1. Check all relevant information and documentation required for the Safety Case Report as per the Building Safety Act’s guidelines following any stakeholder input.
  2. Ensure the Safety Case Report includes a comprehensive assessment of the building’s safety measures, risk mitigation strategies, and compliance with regulatory standards.

Utilise the Operance platform for submission

  1. Navigate to the Safety Case Report within the Operance platform and share or create a link to this with the Building Safety Regulator (BSR).
  2. Sharing the Safety Case Report within Operance initiates the submission process by inviting the BSR to review the Safety Case Report electronically via the Operance platform.

Submitting the safety case report to the BSR allows for an independent assessment of the building’s safety measures and compliance. It ensures that all necessary information is provided, and any potential issues or areas of improvement are identified, facilitating a comprehensive review and promoting ongoing building safety.

Step 7 – Respond to BSR Feedback

Upon receiving feedback from the BSR, stakeholders must address any queries, concerns, or suggestions raised. It involves revising and enhancing the safety case report as necessary to ensure compliance and alignment with regulatory expectations.

Review BSR feedback

  1. Receive feedback from the BSR regarding the submitted Safety Case Report, which may include questions, queries, or suggestions for improvement.
  2. Carefully review the feedback provided by the BSR to understand their concerns, requirements, or areas that need further clarification or enhancement.

Address BSR feedback

  1. Revise the Safety Case Action Plan to ensure all key points have been clarified and prioritised, assigned and given a timescale against them.
  2. Take necessary actions to address the feedback received, which may involve providing additional information, revising certain sections of the Safety Case Report, or addressing specific concerns raised by the BSR.
  3. Ensure that the modifications made in response to the BSR feedback align with the building’s safety objectives, comply with regulatory standards, and effectively address the identified risks and safety measures.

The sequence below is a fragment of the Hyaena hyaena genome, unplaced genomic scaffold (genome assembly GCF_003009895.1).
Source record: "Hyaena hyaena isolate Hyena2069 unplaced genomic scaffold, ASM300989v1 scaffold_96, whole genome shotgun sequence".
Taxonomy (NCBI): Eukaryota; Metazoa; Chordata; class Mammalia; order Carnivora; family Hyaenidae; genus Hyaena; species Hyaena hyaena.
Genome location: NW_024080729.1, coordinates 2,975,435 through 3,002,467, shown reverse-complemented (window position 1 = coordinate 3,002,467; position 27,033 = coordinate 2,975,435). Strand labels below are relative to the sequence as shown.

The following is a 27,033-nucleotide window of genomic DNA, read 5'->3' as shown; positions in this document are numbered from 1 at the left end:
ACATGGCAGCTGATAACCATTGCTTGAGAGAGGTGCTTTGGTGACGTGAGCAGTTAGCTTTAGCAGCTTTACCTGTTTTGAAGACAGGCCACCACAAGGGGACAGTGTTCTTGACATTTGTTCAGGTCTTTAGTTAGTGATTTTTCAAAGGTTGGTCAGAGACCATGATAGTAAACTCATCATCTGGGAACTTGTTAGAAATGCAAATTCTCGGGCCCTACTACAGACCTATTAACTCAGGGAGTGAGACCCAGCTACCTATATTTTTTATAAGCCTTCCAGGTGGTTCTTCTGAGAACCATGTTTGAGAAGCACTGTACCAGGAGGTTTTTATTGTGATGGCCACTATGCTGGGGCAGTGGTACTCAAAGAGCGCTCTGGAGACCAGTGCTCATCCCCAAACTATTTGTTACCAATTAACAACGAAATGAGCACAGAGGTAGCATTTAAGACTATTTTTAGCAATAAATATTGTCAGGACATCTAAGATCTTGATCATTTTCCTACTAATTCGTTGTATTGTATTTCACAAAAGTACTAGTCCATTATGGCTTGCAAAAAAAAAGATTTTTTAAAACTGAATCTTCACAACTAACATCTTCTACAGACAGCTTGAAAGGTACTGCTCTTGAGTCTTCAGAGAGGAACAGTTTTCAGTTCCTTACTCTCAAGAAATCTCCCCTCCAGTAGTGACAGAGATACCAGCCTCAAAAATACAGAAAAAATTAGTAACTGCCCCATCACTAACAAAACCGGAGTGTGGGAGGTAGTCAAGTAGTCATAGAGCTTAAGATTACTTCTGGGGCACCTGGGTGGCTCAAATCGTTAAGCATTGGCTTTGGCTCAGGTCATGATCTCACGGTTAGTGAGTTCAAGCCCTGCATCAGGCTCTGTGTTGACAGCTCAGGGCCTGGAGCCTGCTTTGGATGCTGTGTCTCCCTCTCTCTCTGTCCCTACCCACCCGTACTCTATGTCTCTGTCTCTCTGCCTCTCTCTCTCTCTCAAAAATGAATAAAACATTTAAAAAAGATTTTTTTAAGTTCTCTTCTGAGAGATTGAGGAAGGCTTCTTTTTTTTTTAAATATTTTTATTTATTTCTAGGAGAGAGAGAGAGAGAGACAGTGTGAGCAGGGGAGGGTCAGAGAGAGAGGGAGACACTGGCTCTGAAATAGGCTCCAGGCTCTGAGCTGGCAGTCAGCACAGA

4. Resubmit your Safety Case Report.

Responding to BSR feedback is crucial to address any identified gaps, improve the safety case report, and ensure that all necessary information is adequately addressed. It fosters collaboration between stakeholders and the BSR, enhancing the overall quality and effectiveness of the safety case documentation.


Developing a robust Safety Case Workflow is essential for ensuring building safety and compliance with the regulatory framework outlined in the Building Safety Act.

By following the Operance step-by-step process, stakeholders can systematically address safety risks, create comprehensive safety cases, and submit the necessary documentation to the Building Safety Regulator.

The Operance SAafety Case Workflow approach promotes transparency, collaboration, and accountability throughout the building safety journey.

Implementing an effective Safety Case Workflow not only enhances the safety of occupants and the surrounding environment but also demonstrates a commitment to building safety and regulatory compliance.

With the right tools and processes in place, stakeholders can navigate the complexities of building safety with confidence, driving a culture of continuous improvement and creating safer built environments for everyone.